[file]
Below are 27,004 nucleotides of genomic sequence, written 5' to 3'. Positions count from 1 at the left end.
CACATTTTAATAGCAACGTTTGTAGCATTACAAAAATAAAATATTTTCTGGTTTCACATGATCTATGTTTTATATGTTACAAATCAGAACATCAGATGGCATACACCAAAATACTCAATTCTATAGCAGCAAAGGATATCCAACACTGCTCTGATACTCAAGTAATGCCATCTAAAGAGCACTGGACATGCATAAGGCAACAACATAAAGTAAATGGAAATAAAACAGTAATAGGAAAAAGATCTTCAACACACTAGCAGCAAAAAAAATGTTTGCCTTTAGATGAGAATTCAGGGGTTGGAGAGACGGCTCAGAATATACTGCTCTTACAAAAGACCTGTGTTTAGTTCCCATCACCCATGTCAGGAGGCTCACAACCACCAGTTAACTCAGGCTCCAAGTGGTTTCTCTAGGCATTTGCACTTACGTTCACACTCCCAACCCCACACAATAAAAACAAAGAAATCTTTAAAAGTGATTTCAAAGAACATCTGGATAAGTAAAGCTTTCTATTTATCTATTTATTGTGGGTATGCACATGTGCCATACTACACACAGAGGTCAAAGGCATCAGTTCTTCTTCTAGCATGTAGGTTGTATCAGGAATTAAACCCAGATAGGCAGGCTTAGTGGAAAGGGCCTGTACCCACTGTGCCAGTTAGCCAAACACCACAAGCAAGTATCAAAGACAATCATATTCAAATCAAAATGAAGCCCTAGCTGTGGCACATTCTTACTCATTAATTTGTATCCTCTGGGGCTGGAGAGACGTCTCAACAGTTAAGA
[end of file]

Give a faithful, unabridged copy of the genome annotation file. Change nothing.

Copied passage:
Below are 27,004 nucleotides of genomic sequence, written 5' to 3'. Positions count from 1 at the left end.
CACATTTTAATAGCAACGTTTGTAGCATTACAAAAATAAAATATTTTCTGGTTTCACATGATCTATGTTTTATATGTTACAAATCAGAACATCAGATGGCATACACCAAAATACTCAATTCTATAGCAGCAAAGGATATCCAACACTGCTCTGATACTCAAGTAATGCCATCTAAAGAGCACTGGACATGCATAAGGCAACAACATAAAGTAAATGGAAATAAAACAGTAATAGGAAAAAGATCTTCAACACACTAGCAGCAAAAAAAATGTTTGCCTTTAGATGAGAATTCAGGGGTTGGAGAGACGGCTCAGAATATACTGCTCTTACAAAAGACCTGTGTTTAGTTCCCATCACCCATGTCAGGAGGCTCACAACCACCAGTTAACTCAGGCTCCAAGTGGTTTCTCTAGGCATTTGCACTTACGTTCACACTCCCAACCCCACACAATAAAAACAAAGAAATCTTTAAAAGTGATTTCAAAGAACATCTGGATAAGTAAAGCTTTCTATTTATCTATTTATTGTGGGTATGCACATGTGCCATACTACACACAGAGGTCAAAGGCATCAGTTCTTCTTCTAGCATGTAGGTTGTATCAGGAATTAAACCCAGATAGGCAGGCTTAGTGGAAAGGGCCTGTACCCACTGTGCCAGTTAGCCAAACACCACAAGCAAGTATCAAAGACAATCATATTCAAATCAAAATGAAGCCCTAGCTGTGGCACATTCTTACTCATTAATTTGTATCCTCTGGGGCTGGAGAGACGTCTCAACAGTTAAGA